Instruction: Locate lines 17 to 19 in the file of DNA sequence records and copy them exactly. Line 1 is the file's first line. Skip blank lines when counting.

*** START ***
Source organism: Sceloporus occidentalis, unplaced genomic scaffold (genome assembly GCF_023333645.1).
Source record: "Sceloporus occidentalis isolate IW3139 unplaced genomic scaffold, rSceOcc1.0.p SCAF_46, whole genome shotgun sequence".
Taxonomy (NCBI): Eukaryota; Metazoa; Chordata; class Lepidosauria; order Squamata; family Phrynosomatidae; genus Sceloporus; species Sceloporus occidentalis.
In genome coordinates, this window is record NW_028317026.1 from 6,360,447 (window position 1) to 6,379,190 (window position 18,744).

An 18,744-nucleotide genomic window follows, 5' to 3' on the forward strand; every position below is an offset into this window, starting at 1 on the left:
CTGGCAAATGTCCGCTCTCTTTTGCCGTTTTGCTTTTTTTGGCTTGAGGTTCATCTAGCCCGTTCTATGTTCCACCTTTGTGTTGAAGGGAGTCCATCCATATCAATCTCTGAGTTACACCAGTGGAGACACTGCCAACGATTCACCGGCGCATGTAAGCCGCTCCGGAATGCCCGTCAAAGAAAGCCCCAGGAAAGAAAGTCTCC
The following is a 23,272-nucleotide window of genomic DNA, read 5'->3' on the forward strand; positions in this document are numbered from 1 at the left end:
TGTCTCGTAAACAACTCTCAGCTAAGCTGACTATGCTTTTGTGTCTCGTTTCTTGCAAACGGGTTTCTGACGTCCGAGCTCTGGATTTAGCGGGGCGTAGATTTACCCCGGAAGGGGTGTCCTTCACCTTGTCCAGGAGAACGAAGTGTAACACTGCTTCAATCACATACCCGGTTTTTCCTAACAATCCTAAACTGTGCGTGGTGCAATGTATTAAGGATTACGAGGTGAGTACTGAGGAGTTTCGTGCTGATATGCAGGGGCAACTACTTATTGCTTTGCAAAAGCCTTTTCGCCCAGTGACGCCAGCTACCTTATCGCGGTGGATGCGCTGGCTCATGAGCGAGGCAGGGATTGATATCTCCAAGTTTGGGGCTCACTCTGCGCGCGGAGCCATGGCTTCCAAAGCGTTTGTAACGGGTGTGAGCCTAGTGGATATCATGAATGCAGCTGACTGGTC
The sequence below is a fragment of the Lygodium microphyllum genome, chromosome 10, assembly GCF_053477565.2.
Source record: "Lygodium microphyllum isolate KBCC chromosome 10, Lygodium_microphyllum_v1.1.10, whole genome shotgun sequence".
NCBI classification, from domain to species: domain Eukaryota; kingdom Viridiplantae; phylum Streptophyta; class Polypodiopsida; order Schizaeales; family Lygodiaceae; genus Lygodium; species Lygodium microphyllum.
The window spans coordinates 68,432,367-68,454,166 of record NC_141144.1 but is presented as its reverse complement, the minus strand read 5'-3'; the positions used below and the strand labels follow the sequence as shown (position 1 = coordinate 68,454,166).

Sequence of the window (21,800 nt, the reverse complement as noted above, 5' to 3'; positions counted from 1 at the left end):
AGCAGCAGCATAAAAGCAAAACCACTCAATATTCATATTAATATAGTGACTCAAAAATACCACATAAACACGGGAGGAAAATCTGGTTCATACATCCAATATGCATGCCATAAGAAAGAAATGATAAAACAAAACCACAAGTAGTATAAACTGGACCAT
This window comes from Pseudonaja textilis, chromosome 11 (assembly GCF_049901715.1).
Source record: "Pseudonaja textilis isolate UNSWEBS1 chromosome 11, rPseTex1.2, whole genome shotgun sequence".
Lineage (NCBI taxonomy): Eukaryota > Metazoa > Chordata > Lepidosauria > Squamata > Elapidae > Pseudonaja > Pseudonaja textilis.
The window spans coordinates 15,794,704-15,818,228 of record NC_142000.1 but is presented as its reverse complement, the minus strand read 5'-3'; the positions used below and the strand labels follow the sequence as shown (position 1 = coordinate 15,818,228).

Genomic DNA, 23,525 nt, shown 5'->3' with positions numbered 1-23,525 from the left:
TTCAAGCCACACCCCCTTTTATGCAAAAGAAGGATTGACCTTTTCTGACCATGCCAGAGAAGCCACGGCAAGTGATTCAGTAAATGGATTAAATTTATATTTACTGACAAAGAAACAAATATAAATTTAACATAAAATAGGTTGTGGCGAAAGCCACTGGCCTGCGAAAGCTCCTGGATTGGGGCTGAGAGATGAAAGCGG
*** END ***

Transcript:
Lineage (NCBI taxonomy): Eukaryota > Metazoa > Chordata > Lepidosauria > Squamata > Elapidae > Pseudonaja > Pseudonaja textilis.
The window spans coordinates 15,794,704-15,818,228 of record NC_142000.1 but is presented as its reverse complement, the minus strand read 5'-3'; the positions used below and the strand labels follow the sequence as shown (position 1 = coordinate 15,818,228).

Genomic DNA, 23,525 nt, shown 5'->3' with positions numbered 1-23,525 from the left: